Council meeting roundup – 15th July 2010

So that’s it, we’ve had our council meeting and there won’t be another one until October. In spite of that Conservative and Labour councillors voted to axe proceedings at 9pm with two motions still to be debated.

The meeting started with my challenging the minutes of the 18th March meeting. Back then the Conservatives, backed once again by Labour, voted to defer the Independent Remuneration Panel’s report on councillor allowances (full background info). Four months later and the report still isn’t before us. In the meantime there are 34 councillors instead of 25 receiving additional allowances, which for a full year will cost the council £25k more than if the panel’s report was implemented. Back in March I had made a point of order noting that the deferral of the report would have budgetary implications. This point was not minuted and I asked for the minutes to be amended accordingly, but the Mayor refused to accept this. Not good.

Our new Green Cllr Lizzie Deane was introduced to the chamber and took her seat – well done Lizzie!

Next for me was the new system of questions. I can put as many written questions as I want to the administration, but they aren’t discussed at the meeting. You can read them online along with the rest of the agenda.

The replies were not particularly marvellous. For example in asking for an update on recycling figures Cllr Geoffrey Theobald gave me numbers for 2005/6 and 2008/9 but nothing for 2009/10 or a part of that financial year, which is several months behind us now.

I specifically asked for details of the licence under which the council’s financial data will be published. I would like it to be a very open, permissive licence that allows for all sorts of re-use and mashups. This point was not even acknowledged in Cllr Young’s reply. I also asked when they would start publishing the data, again no hint of dates was provided.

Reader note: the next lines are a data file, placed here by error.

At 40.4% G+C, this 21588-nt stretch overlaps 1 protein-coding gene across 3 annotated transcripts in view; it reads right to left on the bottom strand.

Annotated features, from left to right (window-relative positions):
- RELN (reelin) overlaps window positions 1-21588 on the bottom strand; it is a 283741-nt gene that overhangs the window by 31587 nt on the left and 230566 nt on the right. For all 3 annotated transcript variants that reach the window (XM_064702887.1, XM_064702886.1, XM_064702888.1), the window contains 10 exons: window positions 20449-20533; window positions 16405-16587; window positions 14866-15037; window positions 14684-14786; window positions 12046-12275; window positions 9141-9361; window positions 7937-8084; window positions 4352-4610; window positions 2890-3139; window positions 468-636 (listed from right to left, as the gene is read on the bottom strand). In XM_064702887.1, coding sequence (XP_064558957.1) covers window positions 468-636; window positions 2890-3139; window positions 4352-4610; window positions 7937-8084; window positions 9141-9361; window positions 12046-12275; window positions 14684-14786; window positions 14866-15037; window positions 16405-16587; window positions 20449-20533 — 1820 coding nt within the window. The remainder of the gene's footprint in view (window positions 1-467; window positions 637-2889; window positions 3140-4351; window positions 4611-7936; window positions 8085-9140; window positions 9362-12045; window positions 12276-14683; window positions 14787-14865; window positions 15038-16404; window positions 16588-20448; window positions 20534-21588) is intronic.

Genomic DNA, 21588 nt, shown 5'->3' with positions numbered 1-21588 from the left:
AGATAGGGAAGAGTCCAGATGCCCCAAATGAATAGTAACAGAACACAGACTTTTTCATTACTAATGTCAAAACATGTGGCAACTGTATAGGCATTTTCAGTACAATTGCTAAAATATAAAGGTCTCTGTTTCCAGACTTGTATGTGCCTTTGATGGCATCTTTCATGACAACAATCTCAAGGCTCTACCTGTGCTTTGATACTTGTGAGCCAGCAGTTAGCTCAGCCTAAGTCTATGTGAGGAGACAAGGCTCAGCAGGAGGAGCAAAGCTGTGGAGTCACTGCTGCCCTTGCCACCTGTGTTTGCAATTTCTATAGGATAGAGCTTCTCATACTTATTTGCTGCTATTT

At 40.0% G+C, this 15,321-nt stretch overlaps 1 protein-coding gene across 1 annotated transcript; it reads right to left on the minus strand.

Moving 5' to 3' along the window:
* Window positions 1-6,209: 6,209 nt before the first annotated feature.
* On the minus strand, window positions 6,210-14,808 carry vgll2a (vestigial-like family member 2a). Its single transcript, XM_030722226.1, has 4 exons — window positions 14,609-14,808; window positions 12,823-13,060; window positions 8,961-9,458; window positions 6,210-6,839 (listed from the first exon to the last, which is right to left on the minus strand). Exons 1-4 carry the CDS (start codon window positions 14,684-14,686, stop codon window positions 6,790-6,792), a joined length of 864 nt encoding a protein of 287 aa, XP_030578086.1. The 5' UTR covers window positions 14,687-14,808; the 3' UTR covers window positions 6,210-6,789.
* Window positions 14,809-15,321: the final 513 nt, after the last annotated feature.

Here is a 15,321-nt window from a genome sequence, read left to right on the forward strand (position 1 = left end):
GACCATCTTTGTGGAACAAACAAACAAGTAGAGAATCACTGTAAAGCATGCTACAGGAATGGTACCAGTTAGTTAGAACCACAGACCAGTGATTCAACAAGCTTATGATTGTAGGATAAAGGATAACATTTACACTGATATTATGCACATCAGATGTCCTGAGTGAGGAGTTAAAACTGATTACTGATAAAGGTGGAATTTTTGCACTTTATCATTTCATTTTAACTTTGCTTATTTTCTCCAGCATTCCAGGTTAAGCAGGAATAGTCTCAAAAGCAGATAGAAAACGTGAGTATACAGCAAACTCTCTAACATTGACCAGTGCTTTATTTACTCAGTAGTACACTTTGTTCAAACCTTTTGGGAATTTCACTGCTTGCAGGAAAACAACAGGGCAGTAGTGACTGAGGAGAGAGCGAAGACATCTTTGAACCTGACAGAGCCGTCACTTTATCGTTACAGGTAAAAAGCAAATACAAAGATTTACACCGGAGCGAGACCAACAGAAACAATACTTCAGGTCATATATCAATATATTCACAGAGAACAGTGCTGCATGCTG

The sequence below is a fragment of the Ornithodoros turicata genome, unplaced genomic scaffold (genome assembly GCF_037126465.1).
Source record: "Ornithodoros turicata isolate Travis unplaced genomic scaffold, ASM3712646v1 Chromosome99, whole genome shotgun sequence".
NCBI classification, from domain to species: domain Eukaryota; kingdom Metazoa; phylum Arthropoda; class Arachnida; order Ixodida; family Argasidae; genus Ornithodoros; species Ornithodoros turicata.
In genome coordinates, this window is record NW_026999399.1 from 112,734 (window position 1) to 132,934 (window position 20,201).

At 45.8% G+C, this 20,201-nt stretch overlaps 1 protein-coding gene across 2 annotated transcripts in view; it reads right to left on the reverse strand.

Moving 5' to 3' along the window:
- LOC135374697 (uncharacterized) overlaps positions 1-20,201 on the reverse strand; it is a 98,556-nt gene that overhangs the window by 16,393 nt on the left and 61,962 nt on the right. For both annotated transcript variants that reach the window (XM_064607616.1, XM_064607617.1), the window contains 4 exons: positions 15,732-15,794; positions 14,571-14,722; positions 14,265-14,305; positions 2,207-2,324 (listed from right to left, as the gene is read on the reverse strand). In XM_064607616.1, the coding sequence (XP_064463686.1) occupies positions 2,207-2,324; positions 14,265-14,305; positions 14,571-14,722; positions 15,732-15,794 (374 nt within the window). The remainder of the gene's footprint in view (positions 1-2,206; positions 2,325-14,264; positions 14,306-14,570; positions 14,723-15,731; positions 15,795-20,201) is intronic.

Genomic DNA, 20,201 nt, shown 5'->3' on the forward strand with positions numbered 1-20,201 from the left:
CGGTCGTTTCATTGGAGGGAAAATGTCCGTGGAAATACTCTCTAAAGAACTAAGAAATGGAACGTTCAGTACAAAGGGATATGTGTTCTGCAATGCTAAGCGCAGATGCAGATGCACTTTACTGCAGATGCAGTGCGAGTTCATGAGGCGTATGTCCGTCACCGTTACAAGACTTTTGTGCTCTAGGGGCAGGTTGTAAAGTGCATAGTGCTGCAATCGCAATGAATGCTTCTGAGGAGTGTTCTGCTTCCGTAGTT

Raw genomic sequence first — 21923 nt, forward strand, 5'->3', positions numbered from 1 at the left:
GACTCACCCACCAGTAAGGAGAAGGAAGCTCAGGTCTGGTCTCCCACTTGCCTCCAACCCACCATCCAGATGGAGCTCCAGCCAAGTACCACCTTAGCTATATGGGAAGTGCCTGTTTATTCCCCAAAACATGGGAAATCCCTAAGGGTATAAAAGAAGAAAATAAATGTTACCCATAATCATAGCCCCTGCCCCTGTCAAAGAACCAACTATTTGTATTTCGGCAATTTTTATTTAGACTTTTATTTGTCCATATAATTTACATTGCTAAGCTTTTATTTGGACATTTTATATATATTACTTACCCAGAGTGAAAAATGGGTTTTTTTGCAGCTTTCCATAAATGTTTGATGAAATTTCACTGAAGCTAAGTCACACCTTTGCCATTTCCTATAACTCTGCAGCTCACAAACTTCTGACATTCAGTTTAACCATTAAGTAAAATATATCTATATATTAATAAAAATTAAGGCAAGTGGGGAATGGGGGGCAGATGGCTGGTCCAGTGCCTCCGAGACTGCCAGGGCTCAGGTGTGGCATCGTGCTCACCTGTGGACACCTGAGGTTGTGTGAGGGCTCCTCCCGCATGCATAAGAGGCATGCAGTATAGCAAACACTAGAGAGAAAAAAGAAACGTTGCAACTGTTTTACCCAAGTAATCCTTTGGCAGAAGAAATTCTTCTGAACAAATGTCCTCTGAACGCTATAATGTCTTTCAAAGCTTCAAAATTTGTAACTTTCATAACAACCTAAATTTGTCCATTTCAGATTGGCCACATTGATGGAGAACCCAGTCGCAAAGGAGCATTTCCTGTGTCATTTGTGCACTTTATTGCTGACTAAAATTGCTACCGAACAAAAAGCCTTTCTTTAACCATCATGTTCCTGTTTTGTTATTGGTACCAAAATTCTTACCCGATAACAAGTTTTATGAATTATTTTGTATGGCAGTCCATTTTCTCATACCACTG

Asking about the council’s website, which has been due a rebuild for years, I received a lot of waffle about resident needs etc. The council website was supposed to be upgraded years ago, and every year it seems to slip a year.

Onto oral questions, which shamefully are limited to only one per councillor. I asked the Leader of the Council:

“In the face of drastic budget cuts which both Conservative and Liberal Democrat councillors on East Sussex County Council are calling ‘unavoidable’, what policies does the Leader of the Council propose to put in place to prevent even greater inequality amongst Brighton & Hove’s residents?”

To which I received a rant about the Green Party but as far as I recall, no response to my question. I followed up by asking what evidence the Leader could provide to support her preferred approach of ‘Intelligent Commissioning’ would be able to meet the challenges this city faces. She could provide none, saying that because it hadn’t started yet there wasn’t any evidence. Which rather implies, as I suspect, that there is no solid evidence from other councils in the UK or elsewhere to back up the Intelligent Commissioning approach.

Next we debated a report on budget cuts. However all the report contained was a list of the reductions to grants that central government are applying. There were no details on when or how these cuts would be managed by the administration. The report was completely inadequate to facilitate any proper debate or scrutiny. It did emerge through the meeting however that the administration clearly do have plans written up, they just weren’t willing to share them to the full council. In the face of repeated questioning on several specific grants to community grants, the Leader started reeling off which funds were definitely secure. Cllr Mears knows the detail of what’s going to happen — she just refuses to share it with councillors.

I made the case that we should be open, inclusive and participatory in handling these budget changes. It’s only by engaging the entire city are we going to be able to find a path out of these unnecessary cuts imposed on us by ideologues in the coalition government.